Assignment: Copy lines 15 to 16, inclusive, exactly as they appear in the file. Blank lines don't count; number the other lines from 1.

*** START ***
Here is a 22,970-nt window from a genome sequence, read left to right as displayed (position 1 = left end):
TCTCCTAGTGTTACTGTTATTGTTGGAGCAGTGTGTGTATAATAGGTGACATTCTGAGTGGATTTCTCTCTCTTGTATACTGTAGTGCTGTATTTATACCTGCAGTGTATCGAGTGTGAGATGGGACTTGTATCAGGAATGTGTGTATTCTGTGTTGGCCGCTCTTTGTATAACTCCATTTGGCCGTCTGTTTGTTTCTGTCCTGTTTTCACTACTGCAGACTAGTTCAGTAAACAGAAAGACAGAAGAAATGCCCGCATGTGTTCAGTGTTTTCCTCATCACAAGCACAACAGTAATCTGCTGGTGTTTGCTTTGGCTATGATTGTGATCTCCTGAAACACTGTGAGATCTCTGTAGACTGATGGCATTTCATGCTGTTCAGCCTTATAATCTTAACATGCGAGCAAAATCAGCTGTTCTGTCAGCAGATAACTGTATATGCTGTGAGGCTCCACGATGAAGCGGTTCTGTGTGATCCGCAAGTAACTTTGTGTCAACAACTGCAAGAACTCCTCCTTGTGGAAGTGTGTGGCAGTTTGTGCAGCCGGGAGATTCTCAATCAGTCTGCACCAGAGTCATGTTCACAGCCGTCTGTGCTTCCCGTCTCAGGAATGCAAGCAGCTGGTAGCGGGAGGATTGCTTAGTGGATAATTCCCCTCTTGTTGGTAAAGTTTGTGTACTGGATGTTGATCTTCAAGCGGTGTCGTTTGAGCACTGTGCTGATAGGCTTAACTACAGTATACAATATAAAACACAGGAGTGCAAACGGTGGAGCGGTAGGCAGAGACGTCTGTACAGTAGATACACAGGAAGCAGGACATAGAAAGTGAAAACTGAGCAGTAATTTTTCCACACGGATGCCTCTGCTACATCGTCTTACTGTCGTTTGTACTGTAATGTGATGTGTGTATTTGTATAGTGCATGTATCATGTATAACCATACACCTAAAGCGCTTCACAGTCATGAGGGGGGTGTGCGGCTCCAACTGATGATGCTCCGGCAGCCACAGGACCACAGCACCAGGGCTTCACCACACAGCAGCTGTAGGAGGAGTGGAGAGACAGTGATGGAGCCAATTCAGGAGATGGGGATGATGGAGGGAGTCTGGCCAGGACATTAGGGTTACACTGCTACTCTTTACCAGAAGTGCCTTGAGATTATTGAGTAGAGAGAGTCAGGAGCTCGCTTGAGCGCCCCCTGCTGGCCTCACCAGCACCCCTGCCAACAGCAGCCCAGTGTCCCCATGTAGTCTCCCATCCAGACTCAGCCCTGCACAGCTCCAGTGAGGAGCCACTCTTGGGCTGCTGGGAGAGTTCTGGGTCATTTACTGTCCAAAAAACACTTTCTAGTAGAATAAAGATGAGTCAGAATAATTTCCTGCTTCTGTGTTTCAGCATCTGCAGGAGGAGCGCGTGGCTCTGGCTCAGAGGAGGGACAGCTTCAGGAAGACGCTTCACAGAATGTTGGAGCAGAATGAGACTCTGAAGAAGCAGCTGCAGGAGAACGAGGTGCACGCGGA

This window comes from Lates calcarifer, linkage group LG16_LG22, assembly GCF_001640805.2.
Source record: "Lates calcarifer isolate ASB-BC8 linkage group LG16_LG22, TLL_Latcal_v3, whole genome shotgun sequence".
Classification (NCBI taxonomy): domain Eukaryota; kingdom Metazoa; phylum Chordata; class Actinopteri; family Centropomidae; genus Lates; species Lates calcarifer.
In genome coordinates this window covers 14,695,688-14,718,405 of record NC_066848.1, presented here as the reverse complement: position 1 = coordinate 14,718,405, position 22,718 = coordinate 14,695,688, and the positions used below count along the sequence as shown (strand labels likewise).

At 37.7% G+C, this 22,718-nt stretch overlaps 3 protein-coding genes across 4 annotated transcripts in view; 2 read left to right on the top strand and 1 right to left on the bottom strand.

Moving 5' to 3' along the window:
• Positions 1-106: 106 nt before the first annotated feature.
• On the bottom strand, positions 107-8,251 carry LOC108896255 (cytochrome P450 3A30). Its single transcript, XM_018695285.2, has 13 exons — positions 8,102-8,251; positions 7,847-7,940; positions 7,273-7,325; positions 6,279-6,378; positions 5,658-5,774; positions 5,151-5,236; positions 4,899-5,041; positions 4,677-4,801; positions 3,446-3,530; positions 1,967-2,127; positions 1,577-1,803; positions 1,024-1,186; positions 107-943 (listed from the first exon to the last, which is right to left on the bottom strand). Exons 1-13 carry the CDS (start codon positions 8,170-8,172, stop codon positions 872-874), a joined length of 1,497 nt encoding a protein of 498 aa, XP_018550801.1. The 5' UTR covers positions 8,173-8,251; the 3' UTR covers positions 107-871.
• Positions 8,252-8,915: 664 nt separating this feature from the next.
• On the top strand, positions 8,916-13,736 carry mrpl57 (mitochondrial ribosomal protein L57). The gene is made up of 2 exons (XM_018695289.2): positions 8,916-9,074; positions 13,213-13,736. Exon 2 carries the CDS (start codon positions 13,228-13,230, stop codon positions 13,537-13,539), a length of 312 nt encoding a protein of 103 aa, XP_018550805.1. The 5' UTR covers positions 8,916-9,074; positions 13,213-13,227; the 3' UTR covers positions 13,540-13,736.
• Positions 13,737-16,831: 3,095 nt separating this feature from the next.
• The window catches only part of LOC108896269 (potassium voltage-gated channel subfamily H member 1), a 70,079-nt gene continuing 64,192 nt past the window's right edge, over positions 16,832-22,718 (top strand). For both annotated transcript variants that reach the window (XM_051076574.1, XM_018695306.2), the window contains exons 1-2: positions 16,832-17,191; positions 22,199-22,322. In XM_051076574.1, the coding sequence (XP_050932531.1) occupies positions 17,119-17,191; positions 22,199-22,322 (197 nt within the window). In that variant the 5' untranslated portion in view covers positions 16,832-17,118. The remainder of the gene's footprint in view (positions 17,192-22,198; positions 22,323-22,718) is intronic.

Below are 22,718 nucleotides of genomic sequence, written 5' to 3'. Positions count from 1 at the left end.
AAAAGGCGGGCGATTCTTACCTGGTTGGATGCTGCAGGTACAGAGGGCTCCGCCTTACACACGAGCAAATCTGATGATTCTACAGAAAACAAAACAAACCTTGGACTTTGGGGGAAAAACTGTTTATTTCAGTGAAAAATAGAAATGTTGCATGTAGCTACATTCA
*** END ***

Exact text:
Below are 22,718 nucleotides of genomic sequence, written 5' to 3'. Positions count from 1 at the left end.
AAAAGGCGGGCGATTCTTACCTGGTTGGATGCTGCAGGTACAGAGGGCTCCGCCTTACACACGAGCAAATCTGATGATTCTACAGAAAACAAAACAAACCTTGGACTTTGGGGGAAAAACTGTTTATTTCAGTGAAAAATAGAAATGTTGCATGTAGCTACATTCA